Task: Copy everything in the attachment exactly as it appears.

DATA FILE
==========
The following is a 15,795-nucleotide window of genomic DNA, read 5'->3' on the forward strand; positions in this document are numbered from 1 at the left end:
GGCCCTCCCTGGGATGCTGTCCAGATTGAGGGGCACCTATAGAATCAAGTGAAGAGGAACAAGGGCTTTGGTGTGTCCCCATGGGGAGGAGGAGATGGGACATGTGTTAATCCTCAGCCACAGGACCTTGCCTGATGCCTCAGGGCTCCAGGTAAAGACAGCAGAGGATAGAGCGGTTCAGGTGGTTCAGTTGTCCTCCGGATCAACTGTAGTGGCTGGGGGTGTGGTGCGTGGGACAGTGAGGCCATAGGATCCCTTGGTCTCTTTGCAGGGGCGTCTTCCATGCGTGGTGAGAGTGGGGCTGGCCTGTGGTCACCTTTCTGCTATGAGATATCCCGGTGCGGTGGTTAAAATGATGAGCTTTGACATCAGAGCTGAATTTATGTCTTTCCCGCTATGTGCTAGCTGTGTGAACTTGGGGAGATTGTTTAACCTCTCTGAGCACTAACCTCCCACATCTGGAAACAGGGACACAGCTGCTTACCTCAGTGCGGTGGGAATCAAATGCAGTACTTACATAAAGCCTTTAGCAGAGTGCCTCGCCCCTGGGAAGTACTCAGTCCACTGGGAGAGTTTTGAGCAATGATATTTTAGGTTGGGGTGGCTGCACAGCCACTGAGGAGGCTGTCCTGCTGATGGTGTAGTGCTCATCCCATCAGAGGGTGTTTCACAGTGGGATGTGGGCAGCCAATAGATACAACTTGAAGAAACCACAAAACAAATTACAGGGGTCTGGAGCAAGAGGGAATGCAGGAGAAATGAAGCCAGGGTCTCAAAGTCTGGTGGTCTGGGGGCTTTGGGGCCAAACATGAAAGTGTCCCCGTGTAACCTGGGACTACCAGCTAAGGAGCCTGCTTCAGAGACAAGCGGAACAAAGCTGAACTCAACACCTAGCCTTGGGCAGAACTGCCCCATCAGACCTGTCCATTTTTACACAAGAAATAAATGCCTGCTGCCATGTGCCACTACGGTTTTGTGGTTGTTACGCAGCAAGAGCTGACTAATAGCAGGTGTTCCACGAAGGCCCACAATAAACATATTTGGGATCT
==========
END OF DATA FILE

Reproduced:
The following is a 15,795-nucleotide window of genomic DNA, read 5'->3' on the forward strand; positions in this document are numbered from 1 at the left end:
GGCCCTCCCTGGGATGCTGTCCAGATTGAGGGGCACCTATAGAATCAAGTGAAGAGGAACAAGGGCTTTGGTGTGTCCCCATGGGGAGGAGGAGATGGGACATGTGTTAATCCTCAGCCACAGGACCTTGCCTGATGCCTCAGGGCTCCAGGTAAAGACAGCAGAGGATAGAGCGGTTCAGGTGGTTCAGTTGTCCTCCGGATCAACTGTAGTGGCTGGGGGTGTGGTGCGTGGGACAGTGAGGCCATAGGATCCCTTGGTCTCTTTGCAGGGGCGTCTTCCATGCGTGGTGAGAGTGGGGCTGGCCTGTGGTCACCTTTCTGCTATGAGATATCCCGGTGCGGTGGTTAAAATGATGAGCTTTGACATCAGAGCTGAATTTATGTCTTTCCCGCTATGTGCTAGCTGTGTGAACTTGGGGAGATTGTTTAACCTCTCTGAGCACTAACCTCCCACATCTGGAAACAGGGACACAGCTGCTTACCTCAGTGCGGTGGGAATCAAATGCAGTACTTACATAAAGCCTTTAGCAGAGTGCCTCGCCCCTGGGAAGTACTCAGTCCACTGGGAGAGTTTTGAGCAATGATATTTTAGGTTGGGGTGGCTGCACAGCCACTGAGGAGGCTGTCCTGCTGATGGTGTAGTGCTCATCCCATCAGAGGGTGTTTCACAGTGGGATGTGGGCAGCCAATAGATACAACTTGAAGAAACCACAAAACAAATTACAGGGGTCTGGAGCAAGAGGGAATGCAGGAGAAATGAAGCCAGGGTCTCAAAGTCTGGTGGTCTGGGGGCTTTGGGGCCAAACATGAAAGTGTCCCCGTGTAACCTGGGACTACCAGCTAAGGAGCCTGCTTCAGAGACAAGCGGAACAAAGCTGAACTCAACACCTAGCCTTGGGCAGAACTGCCCCATCAGACCTGTCCATTTTTACACAAGAAATAAATGCCTGCTGCCATGTGCCACTACGGTTTTGTGGTTGTTACGCAGCAAGAGCTGACTAATAGCAGGTGTTCCACGAAGGCCCACAATAAACATATTTGGGATCT